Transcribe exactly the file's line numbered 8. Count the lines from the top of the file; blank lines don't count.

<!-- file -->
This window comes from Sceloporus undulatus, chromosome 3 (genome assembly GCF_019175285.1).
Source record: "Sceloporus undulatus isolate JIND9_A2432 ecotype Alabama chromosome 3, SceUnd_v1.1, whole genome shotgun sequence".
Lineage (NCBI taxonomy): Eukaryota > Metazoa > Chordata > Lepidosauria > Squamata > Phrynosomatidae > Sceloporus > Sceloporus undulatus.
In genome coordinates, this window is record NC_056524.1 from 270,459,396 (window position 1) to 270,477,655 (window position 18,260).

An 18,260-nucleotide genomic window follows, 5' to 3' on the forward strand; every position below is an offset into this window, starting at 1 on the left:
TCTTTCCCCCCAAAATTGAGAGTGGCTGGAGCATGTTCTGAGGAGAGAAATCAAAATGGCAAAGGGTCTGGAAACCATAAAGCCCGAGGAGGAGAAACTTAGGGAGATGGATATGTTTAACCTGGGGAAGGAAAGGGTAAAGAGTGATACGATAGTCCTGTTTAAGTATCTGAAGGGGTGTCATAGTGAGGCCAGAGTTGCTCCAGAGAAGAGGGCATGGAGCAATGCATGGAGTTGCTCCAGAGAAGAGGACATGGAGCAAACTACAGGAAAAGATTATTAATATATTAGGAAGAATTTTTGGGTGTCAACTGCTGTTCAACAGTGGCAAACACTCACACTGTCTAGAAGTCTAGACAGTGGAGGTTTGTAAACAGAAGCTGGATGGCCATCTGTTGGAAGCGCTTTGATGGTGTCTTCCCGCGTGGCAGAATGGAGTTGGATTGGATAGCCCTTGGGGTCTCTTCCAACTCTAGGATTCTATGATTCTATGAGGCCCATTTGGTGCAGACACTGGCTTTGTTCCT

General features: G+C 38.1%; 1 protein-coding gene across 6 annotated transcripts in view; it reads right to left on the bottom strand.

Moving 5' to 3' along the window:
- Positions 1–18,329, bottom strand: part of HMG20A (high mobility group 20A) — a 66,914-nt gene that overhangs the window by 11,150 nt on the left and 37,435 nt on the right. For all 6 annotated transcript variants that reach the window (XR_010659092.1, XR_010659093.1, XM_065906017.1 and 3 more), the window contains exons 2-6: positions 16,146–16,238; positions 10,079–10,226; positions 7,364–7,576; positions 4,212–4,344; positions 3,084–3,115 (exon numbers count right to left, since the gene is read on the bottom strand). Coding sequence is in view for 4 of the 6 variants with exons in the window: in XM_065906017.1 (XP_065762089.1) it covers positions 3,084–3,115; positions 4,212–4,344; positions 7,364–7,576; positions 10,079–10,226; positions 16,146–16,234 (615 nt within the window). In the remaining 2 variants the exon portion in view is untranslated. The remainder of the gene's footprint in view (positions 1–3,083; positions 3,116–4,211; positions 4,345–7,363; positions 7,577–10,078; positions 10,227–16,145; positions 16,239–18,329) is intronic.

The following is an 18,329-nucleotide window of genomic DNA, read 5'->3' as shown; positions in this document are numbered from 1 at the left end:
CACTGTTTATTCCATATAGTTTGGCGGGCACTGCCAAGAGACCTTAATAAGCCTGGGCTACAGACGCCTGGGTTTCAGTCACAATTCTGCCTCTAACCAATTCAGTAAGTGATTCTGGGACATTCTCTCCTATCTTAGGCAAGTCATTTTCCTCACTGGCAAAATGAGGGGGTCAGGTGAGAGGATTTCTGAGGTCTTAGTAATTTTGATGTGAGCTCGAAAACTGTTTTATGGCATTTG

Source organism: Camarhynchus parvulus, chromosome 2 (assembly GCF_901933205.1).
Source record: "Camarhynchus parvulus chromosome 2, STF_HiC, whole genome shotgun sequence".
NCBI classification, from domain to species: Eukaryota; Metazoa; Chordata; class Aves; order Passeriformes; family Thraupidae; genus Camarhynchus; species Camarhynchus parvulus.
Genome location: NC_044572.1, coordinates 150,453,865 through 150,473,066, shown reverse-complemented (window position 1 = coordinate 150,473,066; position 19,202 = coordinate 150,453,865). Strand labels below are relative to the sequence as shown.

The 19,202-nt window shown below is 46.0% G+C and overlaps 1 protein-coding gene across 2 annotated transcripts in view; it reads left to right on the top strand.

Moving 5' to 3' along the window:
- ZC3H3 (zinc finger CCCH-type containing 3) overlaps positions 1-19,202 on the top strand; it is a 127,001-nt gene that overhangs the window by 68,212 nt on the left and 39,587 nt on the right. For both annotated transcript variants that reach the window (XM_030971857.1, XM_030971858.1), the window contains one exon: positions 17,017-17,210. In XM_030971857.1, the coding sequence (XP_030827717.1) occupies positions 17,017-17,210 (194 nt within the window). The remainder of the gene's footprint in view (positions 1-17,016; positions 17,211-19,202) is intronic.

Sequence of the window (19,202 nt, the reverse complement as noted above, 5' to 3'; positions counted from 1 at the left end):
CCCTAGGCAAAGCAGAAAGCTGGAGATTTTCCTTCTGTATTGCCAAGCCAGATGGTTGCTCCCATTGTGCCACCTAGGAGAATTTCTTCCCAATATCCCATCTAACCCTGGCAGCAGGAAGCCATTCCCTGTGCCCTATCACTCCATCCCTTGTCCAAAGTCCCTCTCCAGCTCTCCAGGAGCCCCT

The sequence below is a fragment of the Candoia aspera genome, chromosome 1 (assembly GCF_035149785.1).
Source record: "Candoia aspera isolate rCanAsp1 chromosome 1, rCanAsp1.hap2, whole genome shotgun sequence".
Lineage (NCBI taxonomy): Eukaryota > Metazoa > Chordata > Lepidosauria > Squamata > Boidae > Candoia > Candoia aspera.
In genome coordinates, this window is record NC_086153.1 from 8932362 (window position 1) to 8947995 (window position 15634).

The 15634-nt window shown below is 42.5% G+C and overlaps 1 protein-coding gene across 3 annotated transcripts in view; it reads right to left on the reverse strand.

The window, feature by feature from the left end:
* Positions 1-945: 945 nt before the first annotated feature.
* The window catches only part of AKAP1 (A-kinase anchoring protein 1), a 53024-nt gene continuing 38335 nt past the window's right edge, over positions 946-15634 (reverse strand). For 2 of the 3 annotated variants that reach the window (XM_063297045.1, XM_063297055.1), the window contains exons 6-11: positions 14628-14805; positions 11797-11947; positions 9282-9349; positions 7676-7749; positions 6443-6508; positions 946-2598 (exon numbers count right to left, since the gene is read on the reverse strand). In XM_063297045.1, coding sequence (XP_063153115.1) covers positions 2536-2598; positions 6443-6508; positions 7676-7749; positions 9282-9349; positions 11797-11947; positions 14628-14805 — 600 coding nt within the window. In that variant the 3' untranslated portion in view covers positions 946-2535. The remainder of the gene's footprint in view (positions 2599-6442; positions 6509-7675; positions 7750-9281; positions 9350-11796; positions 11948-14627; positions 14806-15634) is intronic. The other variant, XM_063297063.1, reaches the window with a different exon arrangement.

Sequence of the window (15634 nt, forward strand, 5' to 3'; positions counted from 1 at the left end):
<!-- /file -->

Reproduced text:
Moving 5' to 3' along the window: